In the the novel ‘The Lord of the Flies’ by William Golding, there are numerous characters that represent different parts of the civilization; for example Ralph and Piggy represents law and order, Simon represents humanity and kindness and Jack represents evil and violence, the dark side of human nature. A former choirmaster and “head boy” at his school, he arrived on the island having experienced some success in exerting control over others by dominating the choir with his aggressive attitude. He is very keen to make rules and punish those who break them, although he consistently breaks them himself when he needs to further his own interests.
The conflict on the island begins with Jack attempting to overthrow the group rather than working with Ralph to benefit it. He frequently undermines the power of the conch, declaring that the conch rule does not matter on certain parts of the island, but then uses the conch to his advantage when possible, such as when he calls his own assembly to criticize Ralph. For him, the conch represents the rules and boundaries that have kept him from turning into an animal. Their entire lives in the civilized world, the boys had been controlled by rules, set by society against physical aggression. On the island, however, that idea of rules fades rapidly from Jack’s mind. He quickly abandons the idea that in that world of politeness and boundaries, which is why he feels no need to keep the fire going or attend to any of the other responsibilities that the group has to do.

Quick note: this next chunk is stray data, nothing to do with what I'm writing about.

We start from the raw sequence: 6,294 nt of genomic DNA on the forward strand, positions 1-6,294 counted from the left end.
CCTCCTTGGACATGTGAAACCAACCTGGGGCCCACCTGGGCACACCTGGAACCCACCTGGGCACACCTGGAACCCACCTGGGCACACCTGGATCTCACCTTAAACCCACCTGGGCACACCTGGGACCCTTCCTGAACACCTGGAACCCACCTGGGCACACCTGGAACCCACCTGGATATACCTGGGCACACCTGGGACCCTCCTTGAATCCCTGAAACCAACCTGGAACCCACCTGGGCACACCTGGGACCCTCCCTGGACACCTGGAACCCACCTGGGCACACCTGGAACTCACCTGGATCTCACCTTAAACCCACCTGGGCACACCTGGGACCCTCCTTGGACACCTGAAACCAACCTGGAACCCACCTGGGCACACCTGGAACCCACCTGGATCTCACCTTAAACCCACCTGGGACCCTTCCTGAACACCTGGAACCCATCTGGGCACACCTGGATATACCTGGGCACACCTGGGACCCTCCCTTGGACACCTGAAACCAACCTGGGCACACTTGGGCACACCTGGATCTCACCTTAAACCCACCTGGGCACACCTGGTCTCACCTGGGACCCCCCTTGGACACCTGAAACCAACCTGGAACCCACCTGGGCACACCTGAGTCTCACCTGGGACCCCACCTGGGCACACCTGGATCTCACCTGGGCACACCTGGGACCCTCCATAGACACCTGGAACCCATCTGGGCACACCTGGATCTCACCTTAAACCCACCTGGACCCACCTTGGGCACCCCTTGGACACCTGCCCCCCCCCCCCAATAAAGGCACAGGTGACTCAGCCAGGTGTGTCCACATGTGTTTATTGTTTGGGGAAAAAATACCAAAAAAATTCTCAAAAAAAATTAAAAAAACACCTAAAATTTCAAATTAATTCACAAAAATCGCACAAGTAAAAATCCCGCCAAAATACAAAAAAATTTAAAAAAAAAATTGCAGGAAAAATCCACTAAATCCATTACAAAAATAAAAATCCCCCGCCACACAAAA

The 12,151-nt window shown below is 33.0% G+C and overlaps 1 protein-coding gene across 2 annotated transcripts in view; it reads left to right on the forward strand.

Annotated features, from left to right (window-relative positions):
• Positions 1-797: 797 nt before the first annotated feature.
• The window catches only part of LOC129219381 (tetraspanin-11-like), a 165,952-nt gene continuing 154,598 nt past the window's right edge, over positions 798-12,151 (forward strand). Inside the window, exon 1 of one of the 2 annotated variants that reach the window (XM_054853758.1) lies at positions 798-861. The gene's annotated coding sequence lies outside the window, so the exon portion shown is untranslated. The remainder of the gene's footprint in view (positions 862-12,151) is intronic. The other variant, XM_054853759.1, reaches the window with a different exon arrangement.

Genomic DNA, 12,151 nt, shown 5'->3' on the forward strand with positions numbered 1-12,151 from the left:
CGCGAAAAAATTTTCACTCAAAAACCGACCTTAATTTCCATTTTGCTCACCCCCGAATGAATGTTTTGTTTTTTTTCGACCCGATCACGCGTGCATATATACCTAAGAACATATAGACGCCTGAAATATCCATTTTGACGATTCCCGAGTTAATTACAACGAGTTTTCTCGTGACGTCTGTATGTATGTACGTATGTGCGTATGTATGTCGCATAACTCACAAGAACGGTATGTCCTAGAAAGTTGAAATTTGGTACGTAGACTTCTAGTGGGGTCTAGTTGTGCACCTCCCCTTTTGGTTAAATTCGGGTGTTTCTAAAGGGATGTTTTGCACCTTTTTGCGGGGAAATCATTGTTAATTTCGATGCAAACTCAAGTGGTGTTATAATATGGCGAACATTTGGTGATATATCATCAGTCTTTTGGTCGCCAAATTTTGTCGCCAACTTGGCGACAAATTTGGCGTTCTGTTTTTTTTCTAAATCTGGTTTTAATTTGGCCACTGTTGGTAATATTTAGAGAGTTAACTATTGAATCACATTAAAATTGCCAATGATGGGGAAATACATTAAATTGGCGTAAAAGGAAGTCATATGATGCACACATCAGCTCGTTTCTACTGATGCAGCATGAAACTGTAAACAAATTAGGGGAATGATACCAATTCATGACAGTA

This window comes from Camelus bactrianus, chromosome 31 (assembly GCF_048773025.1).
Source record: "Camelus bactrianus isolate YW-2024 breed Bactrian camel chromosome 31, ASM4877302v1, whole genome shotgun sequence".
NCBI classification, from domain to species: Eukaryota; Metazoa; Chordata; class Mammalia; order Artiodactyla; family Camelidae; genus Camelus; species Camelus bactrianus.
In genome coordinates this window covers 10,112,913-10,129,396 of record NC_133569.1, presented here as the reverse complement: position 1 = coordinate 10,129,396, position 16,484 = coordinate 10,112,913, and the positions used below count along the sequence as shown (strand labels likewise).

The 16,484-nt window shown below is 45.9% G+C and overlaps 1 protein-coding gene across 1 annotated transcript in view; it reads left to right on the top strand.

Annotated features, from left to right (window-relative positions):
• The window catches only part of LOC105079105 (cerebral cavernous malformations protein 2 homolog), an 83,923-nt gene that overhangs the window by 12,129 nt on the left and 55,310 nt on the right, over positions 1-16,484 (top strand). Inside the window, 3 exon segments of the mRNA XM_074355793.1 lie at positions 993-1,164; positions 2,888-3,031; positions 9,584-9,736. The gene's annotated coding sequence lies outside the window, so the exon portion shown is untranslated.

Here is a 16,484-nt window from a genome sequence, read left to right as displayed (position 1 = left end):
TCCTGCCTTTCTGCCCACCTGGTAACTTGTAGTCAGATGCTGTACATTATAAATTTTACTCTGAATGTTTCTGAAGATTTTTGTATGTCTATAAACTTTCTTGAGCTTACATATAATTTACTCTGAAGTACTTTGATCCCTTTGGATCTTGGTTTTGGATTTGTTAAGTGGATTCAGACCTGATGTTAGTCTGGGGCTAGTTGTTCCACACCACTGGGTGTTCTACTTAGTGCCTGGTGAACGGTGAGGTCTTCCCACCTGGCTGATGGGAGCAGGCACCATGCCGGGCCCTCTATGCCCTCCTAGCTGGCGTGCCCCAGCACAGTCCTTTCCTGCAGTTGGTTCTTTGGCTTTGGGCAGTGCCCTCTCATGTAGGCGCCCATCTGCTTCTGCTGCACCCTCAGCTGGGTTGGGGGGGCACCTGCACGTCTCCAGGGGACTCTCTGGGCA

The dictator inside of him takes over and dominates Jack’s personality in the time of the the panic over the beast being seen on the mountain. In trying to blame Ralph, he uses his tries to twist Ralph’s words. In defense, he offers to the group a reason why hunting skills make for an effective leader, which is why “He’d never have got us meat,” . Jack put a high value on the boys who he finds useful or agreeable to his views and looks to silence those who do not please him. Boycotting the rules of order, Jack declares, “We don’t need the conch any more. We know who ought to say things.” He dictates to his hunters that they forget the beast and that they stop having nightmares.
As Jack establishes his leadership, he takes on the title of “chief” and reinforces the deception of station and power by using the other boys regularly telling the boys to raise their spears together and announce “The Chief has spoken.” This is no game to in the eyes of Jack, though; but the night of Simon’s death, Jack has clearly gone power-mad, sitting at the pig roast on a large log “painted and garlanded . . . like an idol” while “power . . . chattered in his ear like an ape.” His tribe calls him as “Chief,” indicating a form of more tribal leadership.
After been given the thrill of “irresponsible authority” he experienced on the island, Jack returns to civilization. When the naval officer asks who is in charge, Jack starts to step forward to challenge Ralph’s claim of leadership but is stopped perhaps by the recognition that now the old rules will be enforced.